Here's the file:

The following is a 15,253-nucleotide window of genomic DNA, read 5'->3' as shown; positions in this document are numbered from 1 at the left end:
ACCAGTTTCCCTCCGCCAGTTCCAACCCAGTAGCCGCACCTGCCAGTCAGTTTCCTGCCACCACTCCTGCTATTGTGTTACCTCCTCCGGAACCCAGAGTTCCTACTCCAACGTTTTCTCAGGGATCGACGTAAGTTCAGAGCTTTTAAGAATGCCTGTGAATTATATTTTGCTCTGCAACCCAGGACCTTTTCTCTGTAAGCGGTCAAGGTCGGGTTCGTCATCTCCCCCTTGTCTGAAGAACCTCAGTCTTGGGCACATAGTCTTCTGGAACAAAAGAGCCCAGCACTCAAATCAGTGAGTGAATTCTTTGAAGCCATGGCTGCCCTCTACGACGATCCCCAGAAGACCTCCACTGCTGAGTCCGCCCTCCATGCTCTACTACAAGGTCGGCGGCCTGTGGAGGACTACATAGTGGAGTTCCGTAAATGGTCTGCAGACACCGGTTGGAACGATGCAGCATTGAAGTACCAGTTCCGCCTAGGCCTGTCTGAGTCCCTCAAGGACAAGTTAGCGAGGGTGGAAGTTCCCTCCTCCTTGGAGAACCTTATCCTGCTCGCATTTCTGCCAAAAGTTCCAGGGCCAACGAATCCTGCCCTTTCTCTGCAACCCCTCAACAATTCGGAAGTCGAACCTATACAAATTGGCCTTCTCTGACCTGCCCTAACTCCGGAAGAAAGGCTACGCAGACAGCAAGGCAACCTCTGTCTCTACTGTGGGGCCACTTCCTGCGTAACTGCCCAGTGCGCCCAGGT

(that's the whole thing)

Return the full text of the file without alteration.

The following is a 15,253-nucleotide window of genomic DNA, read 5'->3' as shown; positions in this document are numbered from 1 at the left end:
ACCAGTTTCCCTCCGCCAGTTCCAACCCAGTAGCCGCACCTGCCAGTCAGTTTCCTGCCACCACTCCTGCTATTGTGTTACCTCCTCCGGAACCCAGAGTTCCTACTCCAACGTTTTCTCAGGGATCGACGTAAGTTCAGAGCTTTTAAGAATGCCTGTGAATTATATTTTGCTCTGCAACCCAGGACCTTTTCTCTGTAAGCGGTCAAGGTCGGGTTCGTCATCTCCCCCTTGTCTGAAGAACCTCAGTCTTGGGCACATAGTCTTCTGGAACAAAAGAGCCCAGCACTCAAATCAGTGAGTGAATTCTTTGAAGCCATGGCTGCCCTCTACGACGATCCCCAGAAGACCTCCACTGCTGAGTCCGCCCTCCATGCTCTACTACAAGGTCGGCGGCCTGTGGAGGACTACATAGTGGAGTTCCGTAAATGGTCTGCAGACACCGGTTGGAACGATGCAGCATTGAAGTACCAGTTCCGCCTAGGCCTGTCTGAGTCCCTCAAGGACAAGTTAGCGAGGGTGGAAGTTCCCTCCTCCTTGGAGAACCTTATCCTGCTCGCATTTCTGCCAAAAGTTCCAGGGCCAACGAATCCTGCCCTTTCTCTGCAACCCCTCAACAATTCGGAAGTCGAACCTATACAAATTGGCCTTCTCTGACCTGCCCTAACTCCGGAAGAAAGGCTACGCAGACAGCAAGGCAACCTCTGTCTCTACTGTGGGGCCACTTCCTGCGTAACTGCCCAGTGCGCCCAGGT